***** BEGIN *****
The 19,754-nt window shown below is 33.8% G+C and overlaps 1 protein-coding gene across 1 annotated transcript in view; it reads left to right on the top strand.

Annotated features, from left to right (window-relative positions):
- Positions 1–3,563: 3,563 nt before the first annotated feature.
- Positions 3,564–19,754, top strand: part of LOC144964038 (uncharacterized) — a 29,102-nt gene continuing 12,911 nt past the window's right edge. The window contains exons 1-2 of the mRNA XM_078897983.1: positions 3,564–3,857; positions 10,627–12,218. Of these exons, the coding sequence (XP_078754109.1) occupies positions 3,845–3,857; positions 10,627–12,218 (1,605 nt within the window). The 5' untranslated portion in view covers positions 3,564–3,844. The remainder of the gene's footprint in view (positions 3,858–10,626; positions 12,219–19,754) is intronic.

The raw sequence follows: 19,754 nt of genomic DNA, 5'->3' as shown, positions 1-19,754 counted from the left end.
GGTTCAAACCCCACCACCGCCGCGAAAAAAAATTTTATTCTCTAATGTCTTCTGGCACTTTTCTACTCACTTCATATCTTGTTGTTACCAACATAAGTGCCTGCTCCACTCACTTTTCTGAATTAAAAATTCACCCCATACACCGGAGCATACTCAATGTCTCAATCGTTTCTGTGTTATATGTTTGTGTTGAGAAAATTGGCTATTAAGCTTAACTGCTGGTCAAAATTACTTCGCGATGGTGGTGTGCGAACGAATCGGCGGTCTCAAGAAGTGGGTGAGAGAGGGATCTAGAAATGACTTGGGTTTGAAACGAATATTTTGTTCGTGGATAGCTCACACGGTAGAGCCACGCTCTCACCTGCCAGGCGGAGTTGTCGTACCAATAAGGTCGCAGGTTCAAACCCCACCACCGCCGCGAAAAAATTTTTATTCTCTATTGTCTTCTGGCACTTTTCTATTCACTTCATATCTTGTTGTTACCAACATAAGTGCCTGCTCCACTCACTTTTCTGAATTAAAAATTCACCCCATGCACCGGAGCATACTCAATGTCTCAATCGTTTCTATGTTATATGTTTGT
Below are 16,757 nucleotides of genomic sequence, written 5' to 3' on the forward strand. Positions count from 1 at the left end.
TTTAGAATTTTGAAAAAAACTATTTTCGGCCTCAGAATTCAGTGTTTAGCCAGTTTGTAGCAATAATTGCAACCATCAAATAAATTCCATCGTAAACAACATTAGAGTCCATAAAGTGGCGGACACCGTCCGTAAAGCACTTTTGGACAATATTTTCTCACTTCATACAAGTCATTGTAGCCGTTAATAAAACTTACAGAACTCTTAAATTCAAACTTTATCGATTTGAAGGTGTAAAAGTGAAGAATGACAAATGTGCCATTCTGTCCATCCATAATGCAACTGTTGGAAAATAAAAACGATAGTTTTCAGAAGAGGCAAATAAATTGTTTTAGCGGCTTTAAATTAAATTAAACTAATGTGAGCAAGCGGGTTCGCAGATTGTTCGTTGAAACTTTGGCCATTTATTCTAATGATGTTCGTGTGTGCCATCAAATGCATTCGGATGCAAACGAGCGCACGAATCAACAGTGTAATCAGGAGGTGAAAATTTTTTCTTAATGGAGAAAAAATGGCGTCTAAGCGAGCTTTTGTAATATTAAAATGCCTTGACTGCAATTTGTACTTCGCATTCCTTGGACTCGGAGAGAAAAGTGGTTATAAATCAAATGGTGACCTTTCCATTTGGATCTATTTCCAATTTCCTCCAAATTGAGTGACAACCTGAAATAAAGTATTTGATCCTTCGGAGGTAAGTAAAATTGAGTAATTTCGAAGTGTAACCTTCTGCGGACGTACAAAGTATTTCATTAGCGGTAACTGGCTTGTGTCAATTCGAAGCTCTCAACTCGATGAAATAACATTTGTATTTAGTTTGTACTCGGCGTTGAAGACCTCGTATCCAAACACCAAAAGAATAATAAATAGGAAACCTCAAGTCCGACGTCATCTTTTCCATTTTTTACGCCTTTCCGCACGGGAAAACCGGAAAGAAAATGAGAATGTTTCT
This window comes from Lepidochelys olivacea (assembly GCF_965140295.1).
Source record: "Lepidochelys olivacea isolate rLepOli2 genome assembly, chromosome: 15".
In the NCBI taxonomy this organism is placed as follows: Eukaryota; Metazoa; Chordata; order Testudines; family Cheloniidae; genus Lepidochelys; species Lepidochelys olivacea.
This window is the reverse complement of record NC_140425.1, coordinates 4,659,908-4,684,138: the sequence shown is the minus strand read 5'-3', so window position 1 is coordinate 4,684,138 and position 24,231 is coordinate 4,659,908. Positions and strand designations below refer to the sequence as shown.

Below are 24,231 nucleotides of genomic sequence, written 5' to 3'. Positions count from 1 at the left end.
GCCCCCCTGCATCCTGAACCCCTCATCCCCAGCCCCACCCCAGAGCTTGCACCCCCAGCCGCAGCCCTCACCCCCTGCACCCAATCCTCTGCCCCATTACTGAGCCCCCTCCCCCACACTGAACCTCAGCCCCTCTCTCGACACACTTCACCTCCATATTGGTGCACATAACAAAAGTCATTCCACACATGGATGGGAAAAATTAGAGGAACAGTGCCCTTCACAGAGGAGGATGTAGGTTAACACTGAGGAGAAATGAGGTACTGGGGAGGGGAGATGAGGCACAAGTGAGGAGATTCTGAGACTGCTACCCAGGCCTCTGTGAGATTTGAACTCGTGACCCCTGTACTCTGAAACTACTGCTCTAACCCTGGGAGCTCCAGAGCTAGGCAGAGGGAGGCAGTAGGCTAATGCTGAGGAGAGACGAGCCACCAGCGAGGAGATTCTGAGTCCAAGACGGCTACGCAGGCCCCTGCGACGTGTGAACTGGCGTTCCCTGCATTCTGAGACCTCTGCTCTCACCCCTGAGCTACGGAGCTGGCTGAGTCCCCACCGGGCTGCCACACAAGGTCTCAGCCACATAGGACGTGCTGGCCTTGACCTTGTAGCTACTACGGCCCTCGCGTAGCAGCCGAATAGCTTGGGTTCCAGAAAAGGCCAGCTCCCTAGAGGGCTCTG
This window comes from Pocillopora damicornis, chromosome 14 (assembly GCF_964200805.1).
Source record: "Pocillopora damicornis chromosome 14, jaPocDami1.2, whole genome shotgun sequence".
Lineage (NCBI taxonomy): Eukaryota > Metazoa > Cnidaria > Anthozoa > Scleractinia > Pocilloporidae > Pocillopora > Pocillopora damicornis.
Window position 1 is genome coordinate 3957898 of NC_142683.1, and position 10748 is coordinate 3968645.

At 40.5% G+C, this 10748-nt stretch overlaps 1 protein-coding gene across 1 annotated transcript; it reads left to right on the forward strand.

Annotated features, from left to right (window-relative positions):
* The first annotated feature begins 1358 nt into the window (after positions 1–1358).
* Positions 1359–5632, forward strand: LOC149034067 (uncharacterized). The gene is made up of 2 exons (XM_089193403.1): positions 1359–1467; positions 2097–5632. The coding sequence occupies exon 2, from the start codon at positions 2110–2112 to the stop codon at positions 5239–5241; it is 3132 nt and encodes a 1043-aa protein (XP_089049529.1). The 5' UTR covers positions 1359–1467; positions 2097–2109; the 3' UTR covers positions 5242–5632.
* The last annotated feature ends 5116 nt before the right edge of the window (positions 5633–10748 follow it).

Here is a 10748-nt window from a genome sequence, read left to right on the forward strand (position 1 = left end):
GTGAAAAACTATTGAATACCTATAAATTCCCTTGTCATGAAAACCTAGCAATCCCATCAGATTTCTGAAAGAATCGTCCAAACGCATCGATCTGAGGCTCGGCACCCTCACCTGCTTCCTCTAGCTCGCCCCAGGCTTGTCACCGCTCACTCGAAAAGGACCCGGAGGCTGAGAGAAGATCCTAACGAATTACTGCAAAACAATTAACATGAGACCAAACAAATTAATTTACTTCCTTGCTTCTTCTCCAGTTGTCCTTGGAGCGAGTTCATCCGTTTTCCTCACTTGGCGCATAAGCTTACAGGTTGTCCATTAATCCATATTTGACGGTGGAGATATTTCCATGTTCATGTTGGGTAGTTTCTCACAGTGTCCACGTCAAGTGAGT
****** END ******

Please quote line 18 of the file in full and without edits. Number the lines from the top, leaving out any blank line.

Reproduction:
Window position 1 is genome coordinate 3957898 of NC_142683.1, and position 10748 is coordinate 3968645.